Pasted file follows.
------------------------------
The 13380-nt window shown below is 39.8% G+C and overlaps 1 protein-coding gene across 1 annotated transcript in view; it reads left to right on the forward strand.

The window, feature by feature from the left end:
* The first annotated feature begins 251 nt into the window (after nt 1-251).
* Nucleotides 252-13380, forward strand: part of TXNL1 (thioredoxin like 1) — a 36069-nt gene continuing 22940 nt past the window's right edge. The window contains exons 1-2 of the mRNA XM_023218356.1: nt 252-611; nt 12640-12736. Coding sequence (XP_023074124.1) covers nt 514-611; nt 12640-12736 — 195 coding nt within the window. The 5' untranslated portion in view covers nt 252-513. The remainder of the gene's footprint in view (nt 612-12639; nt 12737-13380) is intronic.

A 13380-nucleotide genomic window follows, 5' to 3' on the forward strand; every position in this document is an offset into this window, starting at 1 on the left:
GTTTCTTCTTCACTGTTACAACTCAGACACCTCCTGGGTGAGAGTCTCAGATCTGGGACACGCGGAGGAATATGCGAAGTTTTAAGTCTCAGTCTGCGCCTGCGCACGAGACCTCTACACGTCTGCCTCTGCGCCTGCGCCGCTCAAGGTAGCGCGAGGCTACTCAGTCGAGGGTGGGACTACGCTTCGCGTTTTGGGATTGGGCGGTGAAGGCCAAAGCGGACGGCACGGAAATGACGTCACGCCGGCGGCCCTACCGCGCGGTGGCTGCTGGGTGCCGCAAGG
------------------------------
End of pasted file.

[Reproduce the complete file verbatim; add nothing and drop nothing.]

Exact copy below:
The 13380-nt window shown below is 39.8% G+C and overlaps 1 protein-coding gene across 1 annotated transcript in view; it reads left to right on the forward strand.

The window, feature by feature from the left end:
* The first annotated feature begins 251 nt into the window (after nt 1-251).
* Nucleotides 252-13380, forward strand: part of TXNL1 (thioredoxin like 1) — a 36069-nt gene continuing 22940 nt past the window's right edge. The window contains exons 1-2 of the mRNA XM_023218356.1: nt 252-611; nt 12640-12736. Coding sequence (XP_023074124.1) covers nt 514-611; nt 12640-12736 — 195 coding nt within the window. The 5' untranslated portion in view covers nt 252-513. The remainder of the gene's footprint in view (nt 612-12639; nt 12737-13380) is intronic.

A 13380-nucleotide genomic window follows, 5' to 3' on the forward strand; every position in this document is an offset into this window, starting at 1 on the left:
GTTTCTTCTTCACTGTTACAACTCAGACACCTCCTGGGTGAGAGTCTCAGATCTGGGACACGCGGAGGAATATGCGAAGTTTTAAGTCTCAGTCTGCGCCTGCGCACGAGACCTCTACACGTCTGCCTCTGCGCCTGCGCCGCTCAAGGTAGCGCGAGGCTACTCAGTCGAGGGTGGGACTACGCTTCGCGTTTTGGGATTGGGCGGTGAAGGCCAAAGCGGACGGCACGGAAATGACGTCACGCCGGCGGCCCTACCGCGCGGTGGCTGCTGGGTGCCGCAAGG